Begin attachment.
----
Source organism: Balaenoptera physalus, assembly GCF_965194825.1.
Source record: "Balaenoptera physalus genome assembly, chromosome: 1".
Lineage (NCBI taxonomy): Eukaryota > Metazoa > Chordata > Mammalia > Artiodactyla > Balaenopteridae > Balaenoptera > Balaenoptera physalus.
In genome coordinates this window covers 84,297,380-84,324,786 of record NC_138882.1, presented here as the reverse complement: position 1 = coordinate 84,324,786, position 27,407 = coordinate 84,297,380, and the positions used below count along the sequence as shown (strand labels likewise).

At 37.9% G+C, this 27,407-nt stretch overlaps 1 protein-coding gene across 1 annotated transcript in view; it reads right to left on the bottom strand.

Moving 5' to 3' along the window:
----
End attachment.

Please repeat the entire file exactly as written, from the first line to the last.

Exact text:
Source organism: Balaenoptera physalus, assembly GCF_965194825.1.
Source record: "Balaenoptera physalus genome assembly, chromosome: 1".
Lineage (NCBI taxonomy): Eukaryota > Metazoa > Chordata > Mammalia > Artiodactyla > Balaenopteridae > Balaenoptera > Balaenoptera physalus.
In genome coordinates this window covers 84,297,380-84,324,786 of record NC_138882.1, presented here as the reverse complement: position 1 = coordinate 84,324,786, position 27,407 = coordinate 84,297,380, and the positions used below count along the sequence as shown (strand labels likewise).

At 37.9% G+C, this 27,407-nt stretch overlaps 1 protein-coding gene across 1 annotated transcript in view; it reads right to left on the bottom strand.

Moving 5' to 3' along the window: